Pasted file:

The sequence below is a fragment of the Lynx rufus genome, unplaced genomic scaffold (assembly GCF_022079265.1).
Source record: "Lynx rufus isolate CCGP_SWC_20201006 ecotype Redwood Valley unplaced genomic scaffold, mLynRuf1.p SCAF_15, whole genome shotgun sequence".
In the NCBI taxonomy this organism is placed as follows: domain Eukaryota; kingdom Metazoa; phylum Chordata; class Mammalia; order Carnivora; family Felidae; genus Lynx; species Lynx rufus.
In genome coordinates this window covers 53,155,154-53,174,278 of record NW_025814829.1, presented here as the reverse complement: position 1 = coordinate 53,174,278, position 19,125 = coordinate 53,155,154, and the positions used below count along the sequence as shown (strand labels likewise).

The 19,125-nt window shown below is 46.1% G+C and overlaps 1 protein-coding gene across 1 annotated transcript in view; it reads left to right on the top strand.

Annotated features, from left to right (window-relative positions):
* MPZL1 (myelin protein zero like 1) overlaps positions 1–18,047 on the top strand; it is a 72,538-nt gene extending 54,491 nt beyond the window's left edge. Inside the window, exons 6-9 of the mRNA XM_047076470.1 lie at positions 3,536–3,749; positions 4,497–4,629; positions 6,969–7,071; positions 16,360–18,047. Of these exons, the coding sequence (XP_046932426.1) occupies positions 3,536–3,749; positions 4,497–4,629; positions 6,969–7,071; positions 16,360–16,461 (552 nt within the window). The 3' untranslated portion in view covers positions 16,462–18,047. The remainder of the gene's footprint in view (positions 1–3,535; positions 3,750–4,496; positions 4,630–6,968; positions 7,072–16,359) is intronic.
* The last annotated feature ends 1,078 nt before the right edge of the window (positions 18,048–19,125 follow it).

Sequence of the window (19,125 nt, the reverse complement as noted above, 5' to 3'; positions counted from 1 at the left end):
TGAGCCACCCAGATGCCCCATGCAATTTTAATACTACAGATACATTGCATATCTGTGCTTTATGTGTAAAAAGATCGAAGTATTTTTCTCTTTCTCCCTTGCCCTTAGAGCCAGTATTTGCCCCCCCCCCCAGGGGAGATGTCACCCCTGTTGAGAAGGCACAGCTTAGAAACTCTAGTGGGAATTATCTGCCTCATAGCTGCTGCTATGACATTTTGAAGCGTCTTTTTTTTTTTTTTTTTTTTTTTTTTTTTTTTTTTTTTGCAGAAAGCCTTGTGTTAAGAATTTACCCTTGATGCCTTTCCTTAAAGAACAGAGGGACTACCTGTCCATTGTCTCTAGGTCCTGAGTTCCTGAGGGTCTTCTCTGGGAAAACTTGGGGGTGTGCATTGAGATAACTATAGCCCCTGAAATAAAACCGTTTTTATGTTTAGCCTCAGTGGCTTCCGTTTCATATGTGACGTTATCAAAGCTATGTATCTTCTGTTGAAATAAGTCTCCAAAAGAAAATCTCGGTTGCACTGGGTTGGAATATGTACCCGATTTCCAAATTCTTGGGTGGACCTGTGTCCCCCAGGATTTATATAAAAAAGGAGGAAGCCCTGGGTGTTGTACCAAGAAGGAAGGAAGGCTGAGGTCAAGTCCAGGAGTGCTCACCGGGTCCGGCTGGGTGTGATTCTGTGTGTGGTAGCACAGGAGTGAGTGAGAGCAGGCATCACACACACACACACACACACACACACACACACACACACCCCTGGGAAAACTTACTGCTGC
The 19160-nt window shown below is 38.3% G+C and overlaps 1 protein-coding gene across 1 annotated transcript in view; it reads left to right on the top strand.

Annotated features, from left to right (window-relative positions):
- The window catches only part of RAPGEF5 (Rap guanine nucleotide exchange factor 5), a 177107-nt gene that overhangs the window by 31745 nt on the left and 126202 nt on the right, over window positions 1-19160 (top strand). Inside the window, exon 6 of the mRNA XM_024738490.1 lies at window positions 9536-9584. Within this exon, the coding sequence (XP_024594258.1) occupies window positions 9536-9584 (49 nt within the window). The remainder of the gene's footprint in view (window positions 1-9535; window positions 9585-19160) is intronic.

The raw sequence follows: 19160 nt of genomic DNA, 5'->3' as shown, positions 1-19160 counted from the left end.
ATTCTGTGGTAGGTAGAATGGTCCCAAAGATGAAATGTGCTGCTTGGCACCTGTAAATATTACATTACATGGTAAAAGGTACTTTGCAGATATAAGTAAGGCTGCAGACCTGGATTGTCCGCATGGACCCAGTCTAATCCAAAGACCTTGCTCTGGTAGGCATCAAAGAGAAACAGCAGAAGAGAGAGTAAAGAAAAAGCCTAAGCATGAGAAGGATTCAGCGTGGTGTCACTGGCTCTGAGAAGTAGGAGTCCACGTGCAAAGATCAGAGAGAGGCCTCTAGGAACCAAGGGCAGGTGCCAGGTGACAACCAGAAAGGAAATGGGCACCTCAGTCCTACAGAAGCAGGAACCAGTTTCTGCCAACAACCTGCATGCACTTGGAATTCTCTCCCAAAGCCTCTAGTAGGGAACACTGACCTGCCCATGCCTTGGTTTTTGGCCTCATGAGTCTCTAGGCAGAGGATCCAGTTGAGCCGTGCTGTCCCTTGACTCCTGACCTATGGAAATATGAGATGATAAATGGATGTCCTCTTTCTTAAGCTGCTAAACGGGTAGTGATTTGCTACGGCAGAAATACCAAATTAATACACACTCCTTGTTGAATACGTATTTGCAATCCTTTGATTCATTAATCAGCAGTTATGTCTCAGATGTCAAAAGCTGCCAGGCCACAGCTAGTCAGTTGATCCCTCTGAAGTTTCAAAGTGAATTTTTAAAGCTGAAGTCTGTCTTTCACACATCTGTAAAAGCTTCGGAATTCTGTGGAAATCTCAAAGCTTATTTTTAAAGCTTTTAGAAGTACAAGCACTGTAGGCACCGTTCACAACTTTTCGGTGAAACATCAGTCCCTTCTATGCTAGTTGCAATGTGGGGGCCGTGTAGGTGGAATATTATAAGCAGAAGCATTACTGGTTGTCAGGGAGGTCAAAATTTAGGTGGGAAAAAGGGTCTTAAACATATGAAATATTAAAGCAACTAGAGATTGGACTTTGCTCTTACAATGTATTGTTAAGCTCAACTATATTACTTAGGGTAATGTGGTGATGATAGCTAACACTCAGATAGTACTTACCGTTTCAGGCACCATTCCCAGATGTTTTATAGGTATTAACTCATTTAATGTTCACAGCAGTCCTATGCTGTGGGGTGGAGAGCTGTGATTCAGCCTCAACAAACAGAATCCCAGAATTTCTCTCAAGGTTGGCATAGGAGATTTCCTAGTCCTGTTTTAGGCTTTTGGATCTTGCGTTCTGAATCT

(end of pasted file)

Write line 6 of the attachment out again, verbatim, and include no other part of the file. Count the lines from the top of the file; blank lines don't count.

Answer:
Annotated features, from left to right (window-relative positions):